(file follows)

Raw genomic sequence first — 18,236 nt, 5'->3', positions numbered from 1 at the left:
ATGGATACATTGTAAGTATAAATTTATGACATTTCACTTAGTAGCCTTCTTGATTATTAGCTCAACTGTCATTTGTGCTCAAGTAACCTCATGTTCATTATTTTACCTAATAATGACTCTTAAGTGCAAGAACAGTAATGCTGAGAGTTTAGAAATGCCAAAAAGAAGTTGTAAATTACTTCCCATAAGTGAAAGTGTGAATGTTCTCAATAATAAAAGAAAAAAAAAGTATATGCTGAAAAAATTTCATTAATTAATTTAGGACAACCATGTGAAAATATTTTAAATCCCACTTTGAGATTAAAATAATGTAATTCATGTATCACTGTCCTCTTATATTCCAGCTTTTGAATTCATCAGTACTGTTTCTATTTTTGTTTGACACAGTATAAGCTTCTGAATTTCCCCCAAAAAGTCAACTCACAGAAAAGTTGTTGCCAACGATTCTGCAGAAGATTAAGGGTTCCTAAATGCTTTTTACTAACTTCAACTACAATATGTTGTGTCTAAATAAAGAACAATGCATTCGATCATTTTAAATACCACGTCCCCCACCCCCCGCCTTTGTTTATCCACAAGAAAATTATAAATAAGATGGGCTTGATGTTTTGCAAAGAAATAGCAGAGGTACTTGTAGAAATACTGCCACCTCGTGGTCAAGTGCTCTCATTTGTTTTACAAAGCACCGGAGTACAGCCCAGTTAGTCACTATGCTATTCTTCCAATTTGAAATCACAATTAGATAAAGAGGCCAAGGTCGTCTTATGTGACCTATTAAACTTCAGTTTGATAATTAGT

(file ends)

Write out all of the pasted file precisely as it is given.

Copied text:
Raw genomic sequence first — 18,236 nt, 5'->3', positions numbered from 1 at the left:
ATGGATACATTGTAAGTATAAATTTATGACATTTCACTTAGTAGCCTTCTTGATTATTAGCTCAACTGTCATTTGTGCTCAAGTAACCTCATGTTCATTATTTTACCTAATAATGACTCTTAAGTGCAAGAACAGTAATGCTGAGAGTTTAGAAATGCCAAAAAGAAGTTGTAAATTACTTCCCATAAGTGAAAGTGTGAATGTTCTCAATAATAAAAGAAAAAAAAAGTATATGCTGAAAAAATTTCATTAATTAATTTAGGACAACCATGTGAAAATATTTTAAATCCCACTTTGAGATTAAAATAATGTAATTCATGTATCACTGTCCTCTTATATTCCAGCTTTTGAATTCATCAGTACTGTTTCTATTTTTGTTTGACACAGTATAAGCTTCTGAATTTCCCCCAAAAAGTCAACTCACAGAAAAGTTGTTGCCAACGATTCTGCAGAAGATTAAGGGTTCCTAAATGCTTTTTACTAACTTCAACTACAATATGTTGTGTCTAAATAAAGAACAATGCATTCGATCATTTTAAATACCACGTCCCCCACCCCCCGCCTTTGTTTATCCACAAGAAAATTATAAATAAGATGGGCTTGATGTTTTGCAAAGAAATAGCAGAGGTACTTGTAGAAATACTGCCACCTCGTGGTCAAGTGCTCTCATTTGTTTTACAAAGCACCGGAGTACAGCCCAGTTAGTCACTATGCTATTCTTCCAATTTGAAATCACAATTAGATAAAGAGGCCAAGGTCGTCTTATGTGACCTATTAAACTTCAGTTTGATAATTAGT